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On the road back towards the coast to San Sebastián, we stopped at the small town of Loyola on the outskirts of Azpeitia. Like many Basque inland towns, it is surrounded by rugged mountains and joyful countryside made up of 40 shades of green.

The main thing that draws thousands of visitors to this special place, however, is the fact that it is the beginning of the St Ignatius Way walking/pilgrimage trail (caminoignaciano.org) and the birthplace of St Ignatius himself - the once-notorious womanising warrior born into a rich noble family who underwent a road-to-Damascus conversion and founded the Jesuit order.

Before heading out on the 460km trek to Manresa in Catalonia, many stop to visit the saint's former family 'tower house' home (loyola.global), surrounded now by a stupendous basilica built in his honour. An excellent audio guide brings you through the house, telling of the man's extraordinary life before you re-emerge blinking onto the plaza in front of the cathedral, ready to understand just why all this effort was made for one person.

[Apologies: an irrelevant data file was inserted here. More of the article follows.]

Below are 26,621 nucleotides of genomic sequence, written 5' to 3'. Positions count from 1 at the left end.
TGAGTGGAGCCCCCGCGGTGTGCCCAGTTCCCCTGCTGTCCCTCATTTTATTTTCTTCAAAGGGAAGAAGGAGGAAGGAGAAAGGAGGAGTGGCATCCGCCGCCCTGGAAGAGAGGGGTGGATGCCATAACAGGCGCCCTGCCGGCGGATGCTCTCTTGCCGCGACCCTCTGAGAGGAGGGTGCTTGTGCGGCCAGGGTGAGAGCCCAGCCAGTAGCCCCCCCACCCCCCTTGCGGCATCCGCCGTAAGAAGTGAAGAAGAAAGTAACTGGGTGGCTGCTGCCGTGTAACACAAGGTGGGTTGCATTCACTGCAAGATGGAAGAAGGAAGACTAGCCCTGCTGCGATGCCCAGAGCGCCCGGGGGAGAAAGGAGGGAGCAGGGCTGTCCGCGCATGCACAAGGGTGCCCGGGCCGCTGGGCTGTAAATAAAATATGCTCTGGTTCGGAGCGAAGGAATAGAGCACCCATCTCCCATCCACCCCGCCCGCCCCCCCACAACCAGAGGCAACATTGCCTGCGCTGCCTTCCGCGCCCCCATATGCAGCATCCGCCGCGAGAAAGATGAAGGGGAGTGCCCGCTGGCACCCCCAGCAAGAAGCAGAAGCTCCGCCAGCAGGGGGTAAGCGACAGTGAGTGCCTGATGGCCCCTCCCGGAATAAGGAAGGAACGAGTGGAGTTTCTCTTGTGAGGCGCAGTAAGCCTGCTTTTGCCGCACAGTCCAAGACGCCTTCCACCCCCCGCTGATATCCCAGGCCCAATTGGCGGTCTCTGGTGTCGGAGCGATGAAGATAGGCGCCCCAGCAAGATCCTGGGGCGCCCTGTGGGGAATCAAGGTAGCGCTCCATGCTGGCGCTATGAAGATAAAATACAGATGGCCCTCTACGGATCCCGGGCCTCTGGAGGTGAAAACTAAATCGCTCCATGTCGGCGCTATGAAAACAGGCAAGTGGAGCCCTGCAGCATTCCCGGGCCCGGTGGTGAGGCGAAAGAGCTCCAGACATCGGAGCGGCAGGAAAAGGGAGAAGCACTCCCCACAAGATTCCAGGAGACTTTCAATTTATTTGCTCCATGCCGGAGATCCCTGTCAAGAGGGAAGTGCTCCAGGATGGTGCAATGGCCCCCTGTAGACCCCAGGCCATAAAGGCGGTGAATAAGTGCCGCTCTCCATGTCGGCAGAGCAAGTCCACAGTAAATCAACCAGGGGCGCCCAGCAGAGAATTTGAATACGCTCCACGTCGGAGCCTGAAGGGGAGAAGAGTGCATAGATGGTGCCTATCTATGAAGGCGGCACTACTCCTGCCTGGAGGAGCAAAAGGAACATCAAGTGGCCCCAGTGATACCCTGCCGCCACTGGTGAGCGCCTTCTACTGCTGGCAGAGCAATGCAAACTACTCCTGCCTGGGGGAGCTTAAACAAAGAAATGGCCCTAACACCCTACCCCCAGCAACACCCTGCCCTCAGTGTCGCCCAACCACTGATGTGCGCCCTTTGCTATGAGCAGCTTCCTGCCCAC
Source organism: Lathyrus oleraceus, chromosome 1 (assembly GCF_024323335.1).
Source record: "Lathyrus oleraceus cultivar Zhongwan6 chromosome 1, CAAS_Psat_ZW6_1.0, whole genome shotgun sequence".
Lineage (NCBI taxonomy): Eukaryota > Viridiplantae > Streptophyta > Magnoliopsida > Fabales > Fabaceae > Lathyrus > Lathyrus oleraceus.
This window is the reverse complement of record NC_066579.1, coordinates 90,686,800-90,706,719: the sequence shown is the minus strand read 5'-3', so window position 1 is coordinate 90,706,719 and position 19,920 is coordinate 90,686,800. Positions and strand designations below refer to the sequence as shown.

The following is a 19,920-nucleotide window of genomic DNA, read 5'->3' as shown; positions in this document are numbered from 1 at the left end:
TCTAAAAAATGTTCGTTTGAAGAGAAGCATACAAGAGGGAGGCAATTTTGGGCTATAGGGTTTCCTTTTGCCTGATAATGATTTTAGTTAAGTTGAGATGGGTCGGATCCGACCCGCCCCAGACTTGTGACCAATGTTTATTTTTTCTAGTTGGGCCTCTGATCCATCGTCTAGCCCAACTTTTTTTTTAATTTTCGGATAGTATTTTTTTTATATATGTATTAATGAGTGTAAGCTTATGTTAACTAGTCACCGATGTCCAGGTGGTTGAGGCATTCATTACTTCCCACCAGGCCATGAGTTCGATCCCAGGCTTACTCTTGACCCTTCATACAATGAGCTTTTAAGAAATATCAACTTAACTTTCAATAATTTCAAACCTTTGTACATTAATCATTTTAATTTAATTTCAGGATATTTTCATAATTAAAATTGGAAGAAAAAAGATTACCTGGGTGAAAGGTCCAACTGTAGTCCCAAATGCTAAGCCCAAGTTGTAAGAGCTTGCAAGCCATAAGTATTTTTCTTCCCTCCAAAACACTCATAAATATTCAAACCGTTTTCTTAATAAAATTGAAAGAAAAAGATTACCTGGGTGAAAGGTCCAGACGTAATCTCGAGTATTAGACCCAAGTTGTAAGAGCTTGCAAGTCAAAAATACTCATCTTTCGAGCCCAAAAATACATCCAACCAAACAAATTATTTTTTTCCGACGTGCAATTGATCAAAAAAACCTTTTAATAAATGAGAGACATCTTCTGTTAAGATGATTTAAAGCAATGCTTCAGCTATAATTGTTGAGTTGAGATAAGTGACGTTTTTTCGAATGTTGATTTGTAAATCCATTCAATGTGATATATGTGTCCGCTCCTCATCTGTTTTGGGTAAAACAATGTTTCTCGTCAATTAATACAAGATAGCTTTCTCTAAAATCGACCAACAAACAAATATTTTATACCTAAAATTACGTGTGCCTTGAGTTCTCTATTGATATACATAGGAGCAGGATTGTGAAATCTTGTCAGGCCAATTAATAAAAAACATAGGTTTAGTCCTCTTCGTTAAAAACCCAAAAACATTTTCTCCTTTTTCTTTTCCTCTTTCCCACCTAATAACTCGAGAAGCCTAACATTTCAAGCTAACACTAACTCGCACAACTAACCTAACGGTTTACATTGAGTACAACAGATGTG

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San Sebastian - tucked into surrounding hills

San Sebastian - tucked into surrounding hills

San Sebastian - tucked into surrounding hills

San Sebastián (above) was our final destination and, after the peaceful spirituality of Ignatian country, it felt like a posh city on a grand scale. With its impressive shell-shaped long beach La Concha and its palace hotels, this city of 280,000 souls is a long-established favourite haunt of the rich and famous; past visitors include Leon Trotsky, Mata Hari and nobility from all the main European dynasties.

Our guide for a historical tour, Eskerne (discoversansebastian.com), was also Neven Maguire's main guide when he visited the city for his RTÉ TV series. She took us on a whirlwind tour of some of San Sebastián's best establishments where we had several pintxos, each one of which would have been worthy of a place in a Michelin-star meal.